Long-Ignored Dinosaur Fossil Identified
December 7, 2011 by UPI - United Press International, Inc.
CLAREMONT, Calif., Dec. 6 (UPI) — A dinosaur fossil sitting for 100 years on various museum shelves has been identified as a previously unknown species, a California museum says.
Parts of the skulls of at least two horned dinosaurs were discovered in 1916 and sent to The Natural History Museum in London. However, the fossils were deemed too broken up for display and consequently were shelved for decades.
Scientists have now identified them as a new species dubbed Spinops sternbergorum that lived about 76 million years ago in southern Alberta, Canada.
Spinops was a plant-eater that weighed about 2 tons and was a smaller cousin of Triceratops, another horned dinosaur, researchers said.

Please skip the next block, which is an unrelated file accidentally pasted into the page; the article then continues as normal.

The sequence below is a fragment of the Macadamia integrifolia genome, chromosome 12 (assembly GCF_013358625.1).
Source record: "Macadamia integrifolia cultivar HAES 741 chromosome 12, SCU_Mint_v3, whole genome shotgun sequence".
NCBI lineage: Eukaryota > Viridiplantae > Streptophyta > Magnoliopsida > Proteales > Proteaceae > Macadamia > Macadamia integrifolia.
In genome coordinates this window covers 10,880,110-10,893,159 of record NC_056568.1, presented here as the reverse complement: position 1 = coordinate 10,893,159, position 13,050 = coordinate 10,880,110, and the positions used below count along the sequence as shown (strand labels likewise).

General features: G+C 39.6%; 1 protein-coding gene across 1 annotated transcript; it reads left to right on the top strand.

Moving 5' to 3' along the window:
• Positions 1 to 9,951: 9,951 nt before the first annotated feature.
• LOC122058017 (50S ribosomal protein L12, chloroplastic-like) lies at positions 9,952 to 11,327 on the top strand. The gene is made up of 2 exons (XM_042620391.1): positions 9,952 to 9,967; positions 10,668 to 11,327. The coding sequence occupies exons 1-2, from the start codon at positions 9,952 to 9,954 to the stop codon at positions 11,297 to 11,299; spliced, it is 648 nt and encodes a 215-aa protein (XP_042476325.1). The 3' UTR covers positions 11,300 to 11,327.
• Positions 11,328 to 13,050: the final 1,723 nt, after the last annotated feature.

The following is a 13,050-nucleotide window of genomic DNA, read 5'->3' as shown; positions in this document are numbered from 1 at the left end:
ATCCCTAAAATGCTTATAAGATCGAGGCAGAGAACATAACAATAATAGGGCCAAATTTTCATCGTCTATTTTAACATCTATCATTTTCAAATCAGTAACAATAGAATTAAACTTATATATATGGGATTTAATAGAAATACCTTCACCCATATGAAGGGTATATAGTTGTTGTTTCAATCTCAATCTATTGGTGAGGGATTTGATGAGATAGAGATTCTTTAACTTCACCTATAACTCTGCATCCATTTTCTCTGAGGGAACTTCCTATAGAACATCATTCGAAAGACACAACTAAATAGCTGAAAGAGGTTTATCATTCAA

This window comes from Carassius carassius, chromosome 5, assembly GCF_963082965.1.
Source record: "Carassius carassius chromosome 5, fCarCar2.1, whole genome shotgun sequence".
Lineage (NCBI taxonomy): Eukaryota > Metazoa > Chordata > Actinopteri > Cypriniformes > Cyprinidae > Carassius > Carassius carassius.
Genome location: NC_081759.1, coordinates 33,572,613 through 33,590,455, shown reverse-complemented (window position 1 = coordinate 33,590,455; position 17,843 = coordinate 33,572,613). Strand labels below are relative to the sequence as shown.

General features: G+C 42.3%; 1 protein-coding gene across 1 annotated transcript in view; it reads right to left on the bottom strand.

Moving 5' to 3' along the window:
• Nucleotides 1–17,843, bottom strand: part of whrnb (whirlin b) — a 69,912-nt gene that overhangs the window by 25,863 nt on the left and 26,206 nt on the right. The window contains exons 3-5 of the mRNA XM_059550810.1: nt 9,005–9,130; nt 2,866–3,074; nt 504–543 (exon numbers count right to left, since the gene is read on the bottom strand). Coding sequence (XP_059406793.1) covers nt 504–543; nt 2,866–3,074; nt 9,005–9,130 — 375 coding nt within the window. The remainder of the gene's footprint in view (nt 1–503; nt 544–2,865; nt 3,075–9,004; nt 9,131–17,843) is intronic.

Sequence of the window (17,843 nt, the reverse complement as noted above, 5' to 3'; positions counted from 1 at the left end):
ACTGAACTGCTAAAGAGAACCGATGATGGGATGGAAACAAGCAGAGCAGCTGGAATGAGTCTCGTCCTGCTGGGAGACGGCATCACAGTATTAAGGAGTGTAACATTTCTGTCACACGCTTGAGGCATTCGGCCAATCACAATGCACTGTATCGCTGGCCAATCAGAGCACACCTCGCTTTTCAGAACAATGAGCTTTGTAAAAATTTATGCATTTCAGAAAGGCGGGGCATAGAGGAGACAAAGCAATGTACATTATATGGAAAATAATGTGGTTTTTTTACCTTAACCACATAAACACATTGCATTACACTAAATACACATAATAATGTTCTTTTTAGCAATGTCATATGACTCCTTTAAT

A single large horn projected from the top of its nose, and a bony neck frill sporting at least two long, backward-projecting spikes and two forward-curving hooks distinguished Spinops from related horned dinosaurs.
“I was amazed to learn the story behind these specimens, and how they went unstudied for so long,” said Andrew Farke, curator of Paleontology at the Raymond M. Alf Museum of Paleontology in Claremont, Calif., and lead author on the study naming Spinops.
“This study highlights the importance of museum collections for understanding the history of our planet,” Farke said. “My colleagues and I were pleasantly surprised to find these fossils on the museum shelf, and even more astonished when we determined that they were a previously unknown species of dinosaur.”